It was only a matter of time...while unpacking boxes, I had found my picnic backpack and I knew that soon I would drag my family to parts unknown in order to experience the Belgian countryside "pique nique"-style.  Still not knowing much about the area, I did a bit of Internet research and came across a festival at a nearby chateau scheduled for this past Saturday night.  Surely, this would provide an excellent backdrop and as I "sold" it to the family, I informed them that fireworks were on the agenda.  Oh, and did I mention that the evening also included classical music - six hours of classical music?  Dear Daughter rolled her eyes but with the knowledge of food and fireworks, she packed an activity bag and off we went.

     La Nuit Musicale (The Musical Night) was the title of the evening and the location was the expansive Domaine du Seneffe, an easy 25 minute drive from our house.  As we got closer and closer to our destination, we noticed more and more cars.  This was a big event - actually, it was a huge event.  We followed the line of cars around the outside grounds of the chateau, through cornfields and eventually to a large field, which tonight had been transformed into a parking area.  Grabbing our gear, we followed the crowds and Dear Daughter noticed that we were in the minority - no one was carrying picnic supplies.  No worries, I informed her, I had sent an earlier email to the organizers asking if picnics were allowed.  Of course, came the reply.  

     We were a bit disheartened by the long line at the entrance gate but it moved quickly and soon we were inside the main courtyard entrance to the Chateau.  I cannot tell you anything about the history of the house but the structure was very impressive.  The entire courtyard had been transformed into a large cocktail area with small food and beverage tents and hightop tables.  The fashionably dressed were intermixed with the more casual.  Quiet strains of music added to the ambience.  We exited the courtyard to do a bit of exploring and of course, to find the perfect picnic spot.  Directly behind the house was the main lawn and it provided an ideal location.  We quickly spread out our French tablecloth, tonight a picnic blanket (with matching napkins) and I started with our first course, shrimp cocktail and sparkling wine.  Passersby wished us "bon appetit" and we settled in for our evening of music and food.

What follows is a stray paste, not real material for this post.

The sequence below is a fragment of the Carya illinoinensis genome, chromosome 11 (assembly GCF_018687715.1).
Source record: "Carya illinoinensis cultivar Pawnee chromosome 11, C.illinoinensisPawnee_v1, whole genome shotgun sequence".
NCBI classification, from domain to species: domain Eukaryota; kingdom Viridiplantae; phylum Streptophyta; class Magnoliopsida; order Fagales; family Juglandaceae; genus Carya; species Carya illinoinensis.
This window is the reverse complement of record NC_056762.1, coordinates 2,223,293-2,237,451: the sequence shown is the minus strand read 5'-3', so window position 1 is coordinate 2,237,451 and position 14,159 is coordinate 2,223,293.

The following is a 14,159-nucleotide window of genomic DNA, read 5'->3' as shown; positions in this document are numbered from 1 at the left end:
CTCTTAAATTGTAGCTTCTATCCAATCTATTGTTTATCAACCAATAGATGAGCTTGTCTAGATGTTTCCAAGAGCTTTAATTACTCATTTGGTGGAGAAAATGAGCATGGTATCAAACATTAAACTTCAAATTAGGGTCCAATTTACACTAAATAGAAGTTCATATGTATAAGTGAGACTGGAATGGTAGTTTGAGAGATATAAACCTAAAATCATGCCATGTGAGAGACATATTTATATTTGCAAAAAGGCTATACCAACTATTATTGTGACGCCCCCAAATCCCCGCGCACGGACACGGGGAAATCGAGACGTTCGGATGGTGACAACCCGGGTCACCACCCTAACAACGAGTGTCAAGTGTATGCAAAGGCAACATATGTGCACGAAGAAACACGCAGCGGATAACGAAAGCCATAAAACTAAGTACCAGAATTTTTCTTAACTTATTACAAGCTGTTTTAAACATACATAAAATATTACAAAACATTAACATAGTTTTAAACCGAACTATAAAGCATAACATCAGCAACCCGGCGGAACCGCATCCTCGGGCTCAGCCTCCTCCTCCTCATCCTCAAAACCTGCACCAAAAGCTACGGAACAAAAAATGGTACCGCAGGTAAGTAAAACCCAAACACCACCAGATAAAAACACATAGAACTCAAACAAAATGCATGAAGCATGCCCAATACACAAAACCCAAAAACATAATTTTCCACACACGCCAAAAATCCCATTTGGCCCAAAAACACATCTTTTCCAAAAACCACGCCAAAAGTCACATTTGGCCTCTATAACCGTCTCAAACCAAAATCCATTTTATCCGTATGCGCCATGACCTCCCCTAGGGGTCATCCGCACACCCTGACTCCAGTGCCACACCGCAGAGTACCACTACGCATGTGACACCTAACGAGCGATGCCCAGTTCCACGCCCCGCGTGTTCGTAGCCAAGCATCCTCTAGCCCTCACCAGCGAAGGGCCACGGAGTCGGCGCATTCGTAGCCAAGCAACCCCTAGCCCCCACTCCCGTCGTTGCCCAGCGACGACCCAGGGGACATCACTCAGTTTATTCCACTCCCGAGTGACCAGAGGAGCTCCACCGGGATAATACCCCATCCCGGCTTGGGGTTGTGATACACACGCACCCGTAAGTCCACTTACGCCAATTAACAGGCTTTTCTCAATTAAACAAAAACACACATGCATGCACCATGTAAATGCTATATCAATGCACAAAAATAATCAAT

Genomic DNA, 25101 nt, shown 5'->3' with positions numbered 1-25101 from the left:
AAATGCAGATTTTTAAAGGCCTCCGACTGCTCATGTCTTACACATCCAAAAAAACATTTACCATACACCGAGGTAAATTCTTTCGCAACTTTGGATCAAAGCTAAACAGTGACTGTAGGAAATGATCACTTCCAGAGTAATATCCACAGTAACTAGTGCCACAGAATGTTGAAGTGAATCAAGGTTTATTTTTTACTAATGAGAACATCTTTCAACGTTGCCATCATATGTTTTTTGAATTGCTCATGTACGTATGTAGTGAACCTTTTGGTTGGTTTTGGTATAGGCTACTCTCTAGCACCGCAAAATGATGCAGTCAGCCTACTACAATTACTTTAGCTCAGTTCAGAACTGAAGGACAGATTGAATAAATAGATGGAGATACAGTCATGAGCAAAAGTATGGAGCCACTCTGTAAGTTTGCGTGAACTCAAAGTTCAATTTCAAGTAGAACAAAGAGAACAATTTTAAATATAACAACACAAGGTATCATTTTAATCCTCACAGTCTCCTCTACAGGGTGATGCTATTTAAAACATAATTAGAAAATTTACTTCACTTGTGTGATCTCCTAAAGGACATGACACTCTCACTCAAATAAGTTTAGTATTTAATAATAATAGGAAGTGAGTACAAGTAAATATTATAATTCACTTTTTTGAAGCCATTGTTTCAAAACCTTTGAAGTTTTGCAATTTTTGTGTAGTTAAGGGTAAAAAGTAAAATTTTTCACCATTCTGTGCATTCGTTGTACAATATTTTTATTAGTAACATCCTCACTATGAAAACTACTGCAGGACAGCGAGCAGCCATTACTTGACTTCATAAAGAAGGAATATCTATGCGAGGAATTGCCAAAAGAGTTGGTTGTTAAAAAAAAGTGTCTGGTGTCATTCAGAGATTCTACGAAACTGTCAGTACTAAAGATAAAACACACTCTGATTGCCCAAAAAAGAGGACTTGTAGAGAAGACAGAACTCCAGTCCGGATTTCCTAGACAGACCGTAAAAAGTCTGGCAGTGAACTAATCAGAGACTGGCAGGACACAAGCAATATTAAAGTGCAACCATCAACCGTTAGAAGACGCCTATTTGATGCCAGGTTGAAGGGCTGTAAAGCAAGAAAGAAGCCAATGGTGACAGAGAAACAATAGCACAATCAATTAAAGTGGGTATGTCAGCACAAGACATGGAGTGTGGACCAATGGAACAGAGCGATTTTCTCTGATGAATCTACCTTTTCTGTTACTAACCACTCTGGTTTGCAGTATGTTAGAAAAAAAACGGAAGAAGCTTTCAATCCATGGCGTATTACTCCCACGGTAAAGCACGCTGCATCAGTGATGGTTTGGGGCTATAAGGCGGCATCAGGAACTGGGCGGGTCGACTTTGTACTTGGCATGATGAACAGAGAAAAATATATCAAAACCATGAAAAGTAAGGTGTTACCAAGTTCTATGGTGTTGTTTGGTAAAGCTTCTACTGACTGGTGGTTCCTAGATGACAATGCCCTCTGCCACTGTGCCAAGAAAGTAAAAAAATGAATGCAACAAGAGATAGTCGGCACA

Scattered around the grounds of the chateau were musical venues of varying sizes.  Each area was numbered and around each stage, seating was provided.  Some areas were large enough to also hold small cafe tables and chairs.  The idea was to visit each venue and listen to the music.  When the concert was over, you could take a small break, eat or drink something and then head off to the next location.  Each concert lasted about 30-40 minutes - hence the title, The Musical Night.  Of course, we did not learn this until much later in the evening.  We leisurely enjoyed our first course while listening to a fabulous choral group.  It was during our second course, tasty baguette toasts topped with goat cheese, prosciutto and arugula, that we realized that we were listening to the exact same piece of music.  The choral group sang, took a break and then sang the same piece of music again...and again...and again.  Oh well, we really did not feel like transporting our picnic throughout the grounds in search of new music so we continued on with our meal.  Following our pasta salad main course, we decided to start the musical rotation.  We sampled our delicious chocolates for dessert while listening to a small orchestra perform a piece by Schubert.  (Have I mentioned that we have a wonderful chocolate shop in our village and that we are making weekly visits for the mini boĆ®te - a small box of chocolates?)

     By now, the sun had descended and the pathways around the chateau were illuminated with citronella candles.  Being Belgium, the main beverage of choice was Leffe beer and we sampled one while listening to a small chamber group. We never made it to all of the venues but what we heard was really quite good.  At 11:30 pm, the music ended and we found a spot on the great lawn and settled in for the fireworks extravaganza.  All in all, it was a very pleasant evening and a lovely first adventure in our neighborhood.

     Now let me digress and give you two other observations of the evening.  The main reason that most people were not carrying in picnics was because they obviously knew about the food being served.  No standard festival fare here...Classical music has its standards.  We saw individuals dining on oysters, foie gras, crepes, skewers of shrimp and various salads.  And while, you could toast the evening away with champagne or wine, again, the beverage of choice was Leffe beer.  And while you might be sipping that wine in a plastic cup, you drank your beer in the typical Leffe glass.  Can you imagine the expense in collecting and washing all of those glasses.  No wonder the cost of admission made Dear Husband raise his eyebrows!